Sunday, October 3, 2010

The World According to Garp by John Irving — Oct1, 2010

The next session will be held on Nov 26, 2010, to read excerpts from the play, A Streetcar Named Desire (SND), by Tennessee Williams.

On Dec 2, 2010 (Thursday) a private viewing of the Marlon Brando - Vivien Leigh movie of SND will be screened at the Yacht Club at 6 pm.

The World According to Garp
The question of feminism and what it meant, gave rise to a steady stream of discussion, as that theme runs through the novel from beginning to end. Here are the 'feminists' in animated discussion —

Soma, Talitha, Amita, KumKum

Whether the quality of the writing elevates the novel to the first ranks of literature was another question that dogged the discussions. As happens in nearly all the sessions, lively arguments were put forward on several sides, but the readers were left to form their own judgments. John Irving's own opinion may be true, but it is probably tongue-in-cheek: "An artfully-disguised soap-opera."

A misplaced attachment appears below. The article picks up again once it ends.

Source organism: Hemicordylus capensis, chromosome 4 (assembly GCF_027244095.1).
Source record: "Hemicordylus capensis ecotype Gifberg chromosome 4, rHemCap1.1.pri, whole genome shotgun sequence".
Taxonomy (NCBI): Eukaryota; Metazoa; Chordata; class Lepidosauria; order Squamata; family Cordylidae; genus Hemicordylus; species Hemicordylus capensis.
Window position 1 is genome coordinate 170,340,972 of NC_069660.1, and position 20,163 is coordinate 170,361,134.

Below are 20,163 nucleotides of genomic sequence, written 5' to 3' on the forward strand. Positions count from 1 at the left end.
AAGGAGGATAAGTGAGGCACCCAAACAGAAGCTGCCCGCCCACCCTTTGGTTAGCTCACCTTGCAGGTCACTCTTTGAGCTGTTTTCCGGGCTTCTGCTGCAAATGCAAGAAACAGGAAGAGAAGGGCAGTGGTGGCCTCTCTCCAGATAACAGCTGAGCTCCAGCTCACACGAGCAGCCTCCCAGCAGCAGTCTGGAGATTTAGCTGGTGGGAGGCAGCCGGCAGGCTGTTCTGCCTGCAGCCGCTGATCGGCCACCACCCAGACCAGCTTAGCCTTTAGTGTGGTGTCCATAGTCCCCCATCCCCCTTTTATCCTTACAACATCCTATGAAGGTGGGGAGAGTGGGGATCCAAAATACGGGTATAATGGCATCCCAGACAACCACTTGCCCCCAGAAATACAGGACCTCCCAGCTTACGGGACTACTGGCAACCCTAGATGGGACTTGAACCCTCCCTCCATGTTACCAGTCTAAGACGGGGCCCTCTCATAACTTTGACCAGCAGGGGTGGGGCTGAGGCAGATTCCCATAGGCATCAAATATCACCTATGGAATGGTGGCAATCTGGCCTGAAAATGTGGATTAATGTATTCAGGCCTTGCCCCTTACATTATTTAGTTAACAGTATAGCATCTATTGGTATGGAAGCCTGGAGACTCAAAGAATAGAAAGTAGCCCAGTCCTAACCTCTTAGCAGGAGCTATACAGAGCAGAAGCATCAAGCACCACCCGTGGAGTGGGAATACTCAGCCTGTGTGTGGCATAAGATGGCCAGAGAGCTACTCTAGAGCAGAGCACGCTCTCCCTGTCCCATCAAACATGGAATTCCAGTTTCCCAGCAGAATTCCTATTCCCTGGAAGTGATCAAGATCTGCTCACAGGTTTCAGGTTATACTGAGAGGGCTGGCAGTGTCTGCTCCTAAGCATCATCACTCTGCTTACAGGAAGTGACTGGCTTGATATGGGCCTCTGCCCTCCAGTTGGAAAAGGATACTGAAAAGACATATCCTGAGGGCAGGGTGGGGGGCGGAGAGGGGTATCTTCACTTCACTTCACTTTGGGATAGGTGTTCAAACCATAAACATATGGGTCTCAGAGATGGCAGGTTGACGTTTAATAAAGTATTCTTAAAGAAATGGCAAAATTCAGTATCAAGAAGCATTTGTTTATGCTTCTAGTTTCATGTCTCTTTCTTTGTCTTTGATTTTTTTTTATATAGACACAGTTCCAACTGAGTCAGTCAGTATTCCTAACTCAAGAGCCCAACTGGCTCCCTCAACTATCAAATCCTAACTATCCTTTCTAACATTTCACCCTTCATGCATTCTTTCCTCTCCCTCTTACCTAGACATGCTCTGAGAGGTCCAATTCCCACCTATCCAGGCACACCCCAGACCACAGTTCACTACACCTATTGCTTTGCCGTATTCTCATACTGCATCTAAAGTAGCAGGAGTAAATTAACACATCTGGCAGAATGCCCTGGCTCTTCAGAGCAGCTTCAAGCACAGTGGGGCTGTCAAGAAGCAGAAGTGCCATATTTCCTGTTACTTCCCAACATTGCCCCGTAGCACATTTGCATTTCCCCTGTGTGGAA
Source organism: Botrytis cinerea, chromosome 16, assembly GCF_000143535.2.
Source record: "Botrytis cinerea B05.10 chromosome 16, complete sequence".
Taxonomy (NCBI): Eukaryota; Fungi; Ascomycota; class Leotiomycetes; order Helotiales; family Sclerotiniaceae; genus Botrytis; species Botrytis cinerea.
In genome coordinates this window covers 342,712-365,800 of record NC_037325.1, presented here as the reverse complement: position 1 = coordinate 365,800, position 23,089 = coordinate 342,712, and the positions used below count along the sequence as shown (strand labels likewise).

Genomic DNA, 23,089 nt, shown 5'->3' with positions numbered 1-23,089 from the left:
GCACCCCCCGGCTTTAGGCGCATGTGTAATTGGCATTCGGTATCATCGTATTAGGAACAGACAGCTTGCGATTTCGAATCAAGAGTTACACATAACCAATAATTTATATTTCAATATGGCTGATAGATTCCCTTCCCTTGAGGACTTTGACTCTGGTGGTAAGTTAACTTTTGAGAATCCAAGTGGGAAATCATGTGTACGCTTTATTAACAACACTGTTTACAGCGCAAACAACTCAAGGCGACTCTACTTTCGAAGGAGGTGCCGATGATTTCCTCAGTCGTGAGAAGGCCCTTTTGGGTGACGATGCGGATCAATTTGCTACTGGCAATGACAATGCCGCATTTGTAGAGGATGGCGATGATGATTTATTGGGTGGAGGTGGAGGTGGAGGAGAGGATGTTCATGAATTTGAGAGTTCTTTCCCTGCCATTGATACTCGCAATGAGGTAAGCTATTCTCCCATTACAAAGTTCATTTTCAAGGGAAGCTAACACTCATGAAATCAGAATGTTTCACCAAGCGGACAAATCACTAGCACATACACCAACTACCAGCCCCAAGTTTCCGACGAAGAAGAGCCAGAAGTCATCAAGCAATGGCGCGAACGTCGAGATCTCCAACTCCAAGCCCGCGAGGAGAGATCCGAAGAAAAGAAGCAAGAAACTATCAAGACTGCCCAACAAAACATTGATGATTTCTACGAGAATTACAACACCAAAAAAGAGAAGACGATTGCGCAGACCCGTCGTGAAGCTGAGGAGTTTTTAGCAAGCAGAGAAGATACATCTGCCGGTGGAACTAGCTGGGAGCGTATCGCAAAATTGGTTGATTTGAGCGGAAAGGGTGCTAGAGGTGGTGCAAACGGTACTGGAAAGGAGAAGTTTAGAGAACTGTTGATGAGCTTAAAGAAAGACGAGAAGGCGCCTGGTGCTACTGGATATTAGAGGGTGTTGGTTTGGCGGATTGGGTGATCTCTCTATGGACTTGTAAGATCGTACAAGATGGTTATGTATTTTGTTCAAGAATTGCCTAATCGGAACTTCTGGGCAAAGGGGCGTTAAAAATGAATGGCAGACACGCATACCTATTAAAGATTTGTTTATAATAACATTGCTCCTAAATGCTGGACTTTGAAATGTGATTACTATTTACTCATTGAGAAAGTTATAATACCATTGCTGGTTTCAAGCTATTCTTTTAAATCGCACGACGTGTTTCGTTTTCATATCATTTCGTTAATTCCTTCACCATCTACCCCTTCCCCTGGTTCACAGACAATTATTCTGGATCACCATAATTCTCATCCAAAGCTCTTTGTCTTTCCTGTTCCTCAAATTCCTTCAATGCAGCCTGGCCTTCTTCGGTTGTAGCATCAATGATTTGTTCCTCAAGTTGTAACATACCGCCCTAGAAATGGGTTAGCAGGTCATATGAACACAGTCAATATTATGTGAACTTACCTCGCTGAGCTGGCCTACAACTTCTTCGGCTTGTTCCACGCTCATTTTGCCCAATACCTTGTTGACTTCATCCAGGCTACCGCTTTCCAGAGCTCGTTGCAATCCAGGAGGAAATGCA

Two visitors joined us for this session, Mr Thomas Manipadam and Mr Renjith Sanoo.

Soma, Talitha, Amita, KumKum, Manipadam, Bobby, Thommo, Sanoo

You may read a full account of this session by clicking here. Or by following the link below.

Kochi Reading Group session on Oct 1, 2010
The World According to Garp by John Irving

Attending: Talitha, KumKum, Amita, Joe, Thommo, Bobby, Soma;
Visitors: Thomas Manipadam, Renjith Sano
Absent: Indira (away to Chengannur), Minu (away to Coonoor), Priya, Zakia

The next session will be held on Nov 26, 2010, to read excerpts from the play, A Streetcar Named Desire (SND), by Tennessee Williams..
We are skipping the Poetry session, and postponing it to Jan 14, 2011 tentatively. Dec is too busy a month, by common agreement, for any readings to be scheduled.